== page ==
Ruminations and recipes from a small kitchen in a big city.


The old spice jar and this year’s best barbecued chicken.

There comes a time when a spice jar gets so old you keep it anyway, for curiosity value. I have a nutmeg jar, nearly empty, that has ounce weight on the label. That makes it pre-1972, when we changed to decimals, much of which nobody understands. How tall is a 165cm gangster? Beats me. The nutmeg jar is a nice imitation cut glass design with a silver and blue label and a red Hoyts logo. Since spice jar use-by dates give you a few years, someone must have bought the jar in the late 1960s, possibly when Hey Jude was topping the charts. How did it come to be in my kitchen? No idea. Picked it up somewhere. Probably borrowed it from my mother's kitchen years ago.

Spicy barbecued chicken.

One tablespoon each chili and coriander powder
One teaspoon each turmeric, fenugreek leaves, peppercorns, and salt
5 green cardomom pods
1 black cardomom pod
1 piece star anise
2 cloves garlic
1 inch peeled ginger
1 inch cinnamon
1 clove
1 pinch asafoetida
1 grate of nutmeg
One half-teaspoon sugar (brown or jaggery if you want to be pointedly but pointlessly authentic, but it will just vaporize anyway. The recipe won’t know the difference. Or you could use honey.)
Vinegar, about three-quarters of cup to blend the ingredients into a sludge with a grainy texture. I have variously used cider, brown and white. All fine
1 cup yogurt
One chicken, jointed

Process everything except the yogurt and the chicken. Then fold the yogurt through the mixture and coat the chicken pieces, pressing the mixture under skin or into slashes where applicable. Store chicken in the fridge in a covered marinade dish for at least a couple of hours.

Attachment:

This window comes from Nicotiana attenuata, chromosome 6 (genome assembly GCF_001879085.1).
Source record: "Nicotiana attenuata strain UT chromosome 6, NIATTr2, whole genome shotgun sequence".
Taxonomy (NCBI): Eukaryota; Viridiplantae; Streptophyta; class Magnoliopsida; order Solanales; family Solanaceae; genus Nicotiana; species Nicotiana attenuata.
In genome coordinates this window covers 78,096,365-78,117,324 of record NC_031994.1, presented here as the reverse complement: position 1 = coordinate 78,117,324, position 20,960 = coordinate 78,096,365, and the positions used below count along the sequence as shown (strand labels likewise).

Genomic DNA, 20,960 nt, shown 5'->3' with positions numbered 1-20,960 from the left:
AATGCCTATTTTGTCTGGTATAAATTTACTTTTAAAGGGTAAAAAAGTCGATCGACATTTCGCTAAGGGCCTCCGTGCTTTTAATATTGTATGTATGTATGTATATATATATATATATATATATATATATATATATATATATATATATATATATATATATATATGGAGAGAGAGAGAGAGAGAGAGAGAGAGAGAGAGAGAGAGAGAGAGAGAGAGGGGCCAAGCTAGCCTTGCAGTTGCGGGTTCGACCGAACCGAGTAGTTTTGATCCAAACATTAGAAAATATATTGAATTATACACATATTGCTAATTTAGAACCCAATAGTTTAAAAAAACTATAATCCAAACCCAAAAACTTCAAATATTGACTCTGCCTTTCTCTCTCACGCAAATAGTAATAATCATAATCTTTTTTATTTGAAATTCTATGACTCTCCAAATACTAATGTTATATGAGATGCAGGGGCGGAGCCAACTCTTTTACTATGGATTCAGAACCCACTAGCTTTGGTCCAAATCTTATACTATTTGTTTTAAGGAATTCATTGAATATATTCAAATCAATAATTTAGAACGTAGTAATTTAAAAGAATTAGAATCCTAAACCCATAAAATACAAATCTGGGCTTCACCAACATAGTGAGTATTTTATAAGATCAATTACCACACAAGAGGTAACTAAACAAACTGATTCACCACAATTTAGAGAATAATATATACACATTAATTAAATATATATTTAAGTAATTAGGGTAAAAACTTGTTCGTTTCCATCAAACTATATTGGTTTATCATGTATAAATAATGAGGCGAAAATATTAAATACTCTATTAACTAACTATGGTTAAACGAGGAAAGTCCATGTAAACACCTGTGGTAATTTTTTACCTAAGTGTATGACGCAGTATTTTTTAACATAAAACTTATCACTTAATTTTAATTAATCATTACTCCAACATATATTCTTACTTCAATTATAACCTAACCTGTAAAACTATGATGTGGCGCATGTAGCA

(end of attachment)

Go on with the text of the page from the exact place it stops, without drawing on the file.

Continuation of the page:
Fire up the barbecue. I use a hill of coals or charcoal piled up to a couple of inches beneath the grill, tapering down from the summit to allow for heat variation. When coals are ready, grease with a little melted (it soon will melt, if not actually explode) ghee and place chicken on grill. Cooking time is entirely dependent on your grill, prevailing weather conditions, wind direction, which gin and tonic you’re up to, etc etc. Cook each side of the chicken pieces on the hottest part of the grill and then move to a cooler part for cooking through without burning. Lid? Yes. My barbecue does not run to a hood, so I use the large lid of an old wok to cover what's cooking. It recirculates the smoke perfectly and turbo-charges the barbecue flavour before releasing the smoke at last to drift on the evening breeze probably as far south as Glenlyon Road. The fat drips and flares, the spices crackle and burn, the chicken crisps and, sometimes, heads pop over the fence.

On one corner of the coals, I cook the rice. You can do this inside, of course, but the mellow aroma of quality Basmati rice slowly simmering in a pot on the barbecue adds a further dimension to the whole shooting match. Smoke and steam. Then there’s the fenugreek roti of course. I buy that in, and just heat it. I’m no baker.

Serve the chicken on the rice and drizzle a raita 'salad' of yogurt, tomato, cucumber, white onion, and a sprinkling of cumin seeds over the chicken. Slices of ripe tomatoes, wedges of lemon and a sprig of coriander to garnish. Drink: very cold beer.


Barbara said...

As someone who grew up in a metric world I can assure you that it is much easier to divide things by ten than by sixteen. And not only that, there are also weight versus volume measurements, as well as dry versus fluid weight to consider i.e. when reading recipes. Clearly a deliberate attempt to maximize confusion.

kitchen hand said...

I'm always confused, Barbara!

kt said...

good grief, I'm drooling!